Thursday, 28 July 2016


The use of force as threatened by the Federal Government to quell the militancy in the Niger Delta region will not work, Governor Seriake Dickson of Bayelsa State has said.

The governor also said it was the duty of political leaders to mobilise stakeholders to resolve the problems through dialogue.

Speaking to State House correspondents after a closed door meeting with President Muhammadu Buhari at the Presidential Villa, Abuja, on Wednesday, he expressed confidence that only dialogue would bring a lasting solution to the Niger Delta crisis.

Dickson’s remark followed renewed threat by the top echelon of the military to deploy force to rout the militants, whose activities had greatly impacted on the production of crude oil and revenues for the Federal Government.

Dickson observed that because of the complex nature of the region, only peaceful dialogue could guarantee positive results.

The governor, whose election was confirmed by Bayelsa State election petition tribunal sitting in Abuja, on Tuesday, said he was also in the Presidential Villa to commend President Buhari for his non-interference in the political process of his state.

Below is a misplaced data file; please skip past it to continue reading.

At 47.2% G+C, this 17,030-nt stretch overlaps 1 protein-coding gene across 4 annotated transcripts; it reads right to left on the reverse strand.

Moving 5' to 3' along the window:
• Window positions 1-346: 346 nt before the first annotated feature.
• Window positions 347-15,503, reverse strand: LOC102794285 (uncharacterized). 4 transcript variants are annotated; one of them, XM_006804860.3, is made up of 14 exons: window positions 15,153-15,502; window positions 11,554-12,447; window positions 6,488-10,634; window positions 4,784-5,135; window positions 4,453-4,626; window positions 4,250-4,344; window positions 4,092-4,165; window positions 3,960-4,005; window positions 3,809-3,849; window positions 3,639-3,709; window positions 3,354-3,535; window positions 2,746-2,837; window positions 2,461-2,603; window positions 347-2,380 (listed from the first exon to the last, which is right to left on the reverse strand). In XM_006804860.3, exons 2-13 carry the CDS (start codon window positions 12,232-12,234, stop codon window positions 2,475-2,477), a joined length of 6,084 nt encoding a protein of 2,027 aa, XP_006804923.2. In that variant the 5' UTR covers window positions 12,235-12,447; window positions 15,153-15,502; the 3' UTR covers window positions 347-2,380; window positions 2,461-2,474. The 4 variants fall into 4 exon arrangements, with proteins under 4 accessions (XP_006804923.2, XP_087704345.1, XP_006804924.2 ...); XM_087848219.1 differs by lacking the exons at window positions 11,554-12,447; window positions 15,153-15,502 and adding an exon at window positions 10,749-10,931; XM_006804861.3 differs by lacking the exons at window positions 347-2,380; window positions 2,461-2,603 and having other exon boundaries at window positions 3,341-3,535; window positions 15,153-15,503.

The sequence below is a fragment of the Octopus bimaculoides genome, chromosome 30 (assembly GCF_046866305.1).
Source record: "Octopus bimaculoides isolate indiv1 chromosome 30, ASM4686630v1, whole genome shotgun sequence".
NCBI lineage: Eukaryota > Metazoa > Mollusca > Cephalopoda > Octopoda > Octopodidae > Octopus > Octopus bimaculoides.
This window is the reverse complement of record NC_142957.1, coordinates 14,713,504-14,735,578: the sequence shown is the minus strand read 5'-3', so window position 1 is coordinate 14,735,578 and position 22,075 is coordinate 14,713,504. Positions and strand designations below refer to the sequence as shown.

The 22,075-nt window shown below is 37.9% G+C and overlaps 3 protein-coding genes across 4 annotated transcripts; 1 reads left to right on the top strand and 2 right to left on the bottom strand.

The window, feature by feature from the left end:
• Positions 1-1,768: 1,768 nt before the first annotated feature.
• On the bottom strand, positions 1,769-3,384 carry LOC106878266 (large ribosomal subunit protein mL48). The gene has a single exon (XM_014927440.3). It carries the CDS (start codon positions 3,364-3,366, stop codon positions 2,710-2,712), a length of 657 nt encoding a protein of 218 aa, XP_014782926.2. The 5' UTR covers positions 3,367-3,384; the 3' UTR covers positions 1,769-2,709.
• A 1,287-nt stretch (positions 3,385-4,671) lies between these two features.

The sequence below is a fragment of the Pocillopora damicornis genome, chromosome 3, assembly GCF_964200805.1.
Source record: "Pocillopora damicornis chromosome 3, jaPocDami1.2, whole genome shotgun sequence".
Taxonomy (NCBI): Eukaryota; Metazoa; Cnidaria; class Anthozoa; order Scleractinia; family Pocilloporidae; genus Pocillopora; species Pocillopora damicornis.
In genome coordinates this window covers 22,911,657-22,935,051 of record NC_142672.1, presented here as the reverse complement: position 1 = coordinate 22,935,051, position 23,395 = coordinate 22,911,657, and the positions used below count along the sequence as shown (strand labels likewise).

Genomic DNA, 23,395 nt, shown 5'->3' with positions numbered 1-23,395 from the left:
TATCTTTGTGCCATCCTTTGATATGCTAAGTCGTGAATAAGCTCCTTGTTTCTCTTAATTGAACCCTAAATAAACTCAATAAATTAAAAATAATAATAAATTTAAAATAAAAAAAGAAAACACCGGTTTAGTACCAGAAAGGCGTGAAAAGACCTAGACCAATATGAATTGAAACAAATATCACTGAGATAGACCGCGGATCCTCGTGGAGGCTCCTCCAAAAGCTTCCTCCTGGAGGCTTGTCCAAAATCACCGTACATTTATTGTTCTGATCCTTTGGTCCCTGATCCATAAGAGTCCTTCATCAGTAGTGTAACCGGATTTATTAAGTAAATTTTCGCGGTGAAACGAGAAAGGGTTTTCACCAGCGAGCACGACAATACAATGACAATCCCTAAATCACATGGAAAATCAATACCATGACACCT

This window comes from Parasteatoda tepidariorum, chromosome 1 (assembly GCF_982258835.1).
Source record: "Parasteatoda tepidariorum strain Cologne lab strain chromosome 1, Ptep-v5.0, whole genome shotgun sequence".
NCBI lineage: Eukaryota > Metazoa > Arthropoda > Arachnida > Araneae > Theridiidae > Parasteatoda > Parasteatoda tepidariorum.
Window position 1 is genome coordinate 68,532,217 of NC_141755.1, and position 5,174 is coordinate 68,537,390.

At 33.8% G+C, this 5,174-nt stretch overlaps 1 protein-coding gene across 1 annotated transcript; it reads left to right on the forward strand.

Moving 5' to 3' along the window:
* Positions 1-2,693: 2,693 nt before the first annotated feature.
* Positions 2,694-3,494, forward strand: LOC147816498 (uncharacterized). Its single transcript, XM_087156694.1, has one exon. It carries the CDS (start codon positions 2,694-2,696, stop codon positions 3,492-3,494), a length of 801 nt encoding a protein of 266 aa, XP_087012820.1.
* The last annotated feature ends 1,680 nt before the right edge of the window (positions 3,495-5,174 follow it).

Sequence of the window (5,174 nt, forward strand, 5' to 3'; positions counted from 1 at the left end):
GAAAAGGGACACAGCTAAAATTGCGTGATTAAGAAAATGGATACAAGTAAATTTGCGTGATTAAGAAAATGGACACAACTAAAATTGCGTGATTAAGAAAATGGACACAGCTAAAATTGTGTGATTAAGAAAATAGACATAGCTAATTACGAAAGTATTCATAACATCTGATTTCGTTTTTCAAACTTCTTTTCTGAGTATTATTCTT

He urged indigenes of the state to discountenance reports that Buhari influenced the elections of the state and called on his All Progressives Congress (APC) challenger, former Governor Timipre Sylva and other politicians, to work with him to move the state forward.

On his discussion with the president, he said “I came in this afternoon to have discussions with Mr President. That is because my position has been and I believe that is the right position every political leader should take which is that after general election, political leaders and citizens must unite and address common issues and find solutions to the problems of our country.

“All over the world, once nations have crisis, once nations come under attack, leaders unite across political lines. And I came to have discussion with Mr President and I thank him  for that opportunity and we cross-fertilised ideas around issues of security.

“Of course, as you know, Bayelsa is central to the maintenance of law and order and stability in our country, particularly in the Niger Delta region. Bayelsa is the epicenter of the issues that have to do with the Niger Delta.

“We had fruitful discussions on the need for political leaders, governmental and political leaders to work together to support the work of the security agencies and foster better understanding of even people who have grievances and that we are committed to do together.”

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